The WPCs that were gunned down in the Mottram district of Greater Manchester were unarmed at the time.
Dale Cregan, 29, who was already being hunted for a gun and grenade attack in the city was arrested on suspicion of murder after entering a police station after the murders.
A number of shots were fired during the incident and a grenade was detonated.
The Hattersley Estate in Mottram was the sight of the shooting, incidentally it was also the home of Moors Murderer Ian Brady in the 1960s.
The Greater Manchester Police initially confirmed that one officer died on the scene and the second officer was undergoing treatment, however it was later confirmed that both WPCs had died.
Assistant Chief Constable Garry Shewan, said: “It is with great sadness that we announce the death of a second police officer following an incident in Tameside this morning.
“A long and dark shadow has been cast across Greater Manchester and my thoughts are with the officers’ family, friends and colleagues. We will be doing everything we can to support them over the coming days and weeks.”
Home Secretary Theresa May said: “This is a deeply shocking incident and a terrible reminder of the risks that police officers face every day to keep our communities safe.
“My thoughts are with the families of the officers and their colleagues at Greater Manchester Police.”
A spokesman for the force said: “The two female police officers, who were unarmed, suffered serious injuries and one officer tragically died at the scene. Medical teams were quickly on the scene to provide treatment and armed response vehicles have secured the area.”
The spokesman added: “A short time later, 29-year-old Dale Cregan was arrested after he walked into a police station in Tameside. Cregan has been arrested on suspicion of two counts of murder in relation to the investigations into the murders of David Short and Mark Short. He has also been arrested on suspicion of the murder of a police officer.”
Authorities were seeking Dale Cregan for the death of David Short who was killed after a gun and grenade attack in August while at home.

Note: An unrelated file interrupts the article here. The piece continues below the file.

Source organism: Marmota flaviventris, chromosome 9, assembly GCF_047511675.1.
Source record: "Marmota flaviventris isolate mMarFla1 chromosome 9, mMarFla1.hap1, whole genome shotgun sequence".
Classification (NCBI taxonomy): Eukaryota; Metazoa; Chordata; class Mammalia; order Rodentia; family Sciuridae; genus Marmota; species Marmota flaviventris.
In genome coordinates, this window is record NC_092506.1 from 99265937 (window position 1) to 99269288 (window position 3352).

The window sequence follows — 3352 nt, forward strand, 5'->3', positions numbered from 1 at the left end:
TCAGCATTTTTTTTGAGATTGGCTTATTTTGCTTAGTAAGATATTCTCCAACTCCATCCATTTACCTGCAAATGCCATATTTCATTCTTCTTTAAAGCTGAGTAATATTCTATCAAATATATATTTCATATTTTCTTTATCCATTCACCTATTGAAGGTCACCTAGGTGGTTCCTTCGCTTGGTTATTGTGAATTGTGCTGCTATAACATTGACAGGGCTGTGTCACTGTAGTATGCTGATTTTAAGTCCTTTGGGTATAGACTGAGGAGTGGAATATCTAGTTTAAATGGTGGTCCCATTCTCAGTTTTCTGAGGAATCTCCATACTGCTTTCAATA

Mr Short was killed on August 10 in the Clayton area of Manchester.
In addition these crimes, Mr Cregan was being sought for questioning for the death of David Short’s son, Mark Short, who was shot and killed in May of this year.
Mark was killed in the Cotton Tree pub in the Droyslden area after being shot in the neck.
It was for these crimes that the police had issued a £50,000 reward for information leading to the arrests of Mr Cregan and an alleged accomplice.
Huge images of Mr Cregan were broadcast in early September at a Manchester City football match.
The police had issued a warning to the public not to approach Mr Cregan if he was spotted, but instead to notify authorities.
Additional officers, among them specialist firearms officers, were stationed in the vicinity to assist with the hunt for Mr Cregan.
Assistant Chief Constable Steve Heywood said earlier this month: “We have got an awful lot of armed police on the street of Droylsden and Clayton and that will continue. There will be an awful lot of visits to his friends and family, they will continue.
“What I would like to do is get to a safe resolution where Mr Cregan understands that he has a number of options to consider and he needs to take one of those.”
More officials within the police force went on to comment.
President of the Association of Chief Police Officers, Sir Hugh Orde, said: “The death of two female police officers in Greater Manchester is deeply sad news for the police service. The two unarmed officers were responding to a routine call when faced with a dangerous and deadly situation.
“Whenever police officers and staff lose a colleague that loss is felt right across the police family. The thoughts of everyone in policing are with colleagues in Greater Manchester Police, family and friends of the two officers at this time.”
Paul McKeever, Chairman of the Police Federation of England and Wales, said: “This is devastating news and our thoughts and prayers are with their families, friends and colleagues at this extremely difficult time.
“This tragedy makes us all stop and reflect on the very real dangers police officers face every day serving their local communities.
“These extremely courageous officers have sadly paid the ultimate price for their selfless actions and no words can express our regret nor comfort their families. The entire police service throughout the UK mourn their loss.”
Image via Getty.
All flags at greater Manchester police are now flying at half mast in respect for the 2 police officers who died today twitter.com/MelBarhamITV/s…
— Mel Barham (@MelBarhamITV) September 18, 2012